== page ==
I can’t count the number of places we have booked on Airbnb personally. However, if I had to guess it would probably range from 90-120 places around the world. We’ve found one-month apartment rentals in Cape Town, Belgrade, and Lagos when we wanted to slow down. We’ve also scored $15 apartments in Macedonia and Albania, stayed in old country cabins in Ireland, and overlooked the jungle in the Seychelles.
We realize that scoring that perfect Airbnb may not be as easy to first-time users, so we wanted to share a few of our Airbnb booking tips for you before you jump right into booking! Let’s talk about the sharing platform first.
How to Find An Airbnb Rental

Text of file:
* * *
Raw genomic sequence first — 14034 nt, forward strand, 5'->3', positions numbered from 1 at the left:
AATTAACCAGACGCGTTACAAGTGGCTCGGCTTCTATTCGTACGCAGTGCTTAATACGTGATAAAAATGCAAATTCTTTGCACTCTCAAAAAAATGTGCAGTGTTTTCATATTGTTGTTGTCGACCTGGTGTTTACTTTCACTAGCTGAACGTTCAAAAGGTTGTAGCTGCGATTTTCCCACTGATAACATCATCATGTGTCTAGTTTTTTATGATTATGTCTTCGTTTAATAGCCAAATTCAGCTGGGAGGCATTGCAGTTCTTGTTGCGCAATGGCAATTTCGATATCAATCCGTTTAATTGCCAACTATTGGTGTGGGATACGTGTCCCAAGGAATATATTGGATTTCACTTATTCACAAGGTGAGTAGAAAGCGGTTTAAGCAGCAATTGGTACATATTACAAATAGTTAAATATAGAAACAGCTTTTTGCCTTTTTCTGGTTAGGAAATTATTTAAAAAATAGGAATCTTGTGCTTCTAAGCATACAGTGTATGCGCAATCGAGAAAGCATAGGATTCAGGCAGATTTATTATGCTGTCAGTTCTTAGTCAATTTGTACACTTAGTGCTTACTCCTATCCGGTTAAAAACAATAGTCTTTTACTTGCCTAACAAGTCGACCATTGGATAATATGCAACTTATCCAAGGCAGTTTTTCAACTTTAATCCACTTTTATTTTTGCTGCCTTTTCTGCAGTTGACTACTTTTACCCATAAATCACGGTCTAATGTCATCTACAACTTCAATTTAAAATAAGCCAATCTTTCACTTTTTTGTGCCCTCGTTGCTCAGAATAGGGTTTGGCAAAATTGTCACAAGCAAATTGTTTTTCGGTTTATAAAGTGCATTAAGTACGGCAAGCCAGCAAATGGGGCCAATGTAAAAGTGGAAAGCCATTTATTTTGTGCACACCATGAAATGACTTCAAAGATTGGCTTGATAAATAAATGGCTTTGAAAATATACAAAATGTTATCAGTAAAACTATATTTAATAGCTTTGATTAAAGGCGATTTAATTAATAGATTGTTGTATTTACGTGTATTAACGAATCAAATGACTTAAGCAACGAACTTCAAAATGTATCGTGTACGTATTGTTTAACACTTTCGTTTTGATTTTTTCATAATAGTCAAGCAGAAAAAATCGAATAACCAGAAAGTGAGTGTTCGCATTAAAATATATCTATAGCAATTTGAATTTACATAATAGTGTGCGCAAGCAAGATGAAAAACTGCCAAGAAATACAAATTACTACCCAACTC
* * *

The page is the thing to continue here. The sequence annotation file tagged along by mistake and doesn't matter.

1. Check your settings
The first thing you to want to do when you begin your search for an Airbnb rental is to make sure your settings are correct. I know this sounds simple, but even we have messed up the settings on Airbnb’s platform and travel is our life (our job really). First, put in how many people you will be traveling with so you don’t book too many or too few beds. You may notice that the price may increase with the more people in your party.
The big thing here is determining if you want an entire place, private room, or shared room. We almost always want our own apartment. Entire places typically cost more than a private room, but we never feel comfortable staying in someones home. However, we have made the mistake before of booking an entire apartment based off a properties photos and description only to find out it was actually a private room in their home. So do your due diligence!
2. Set the dates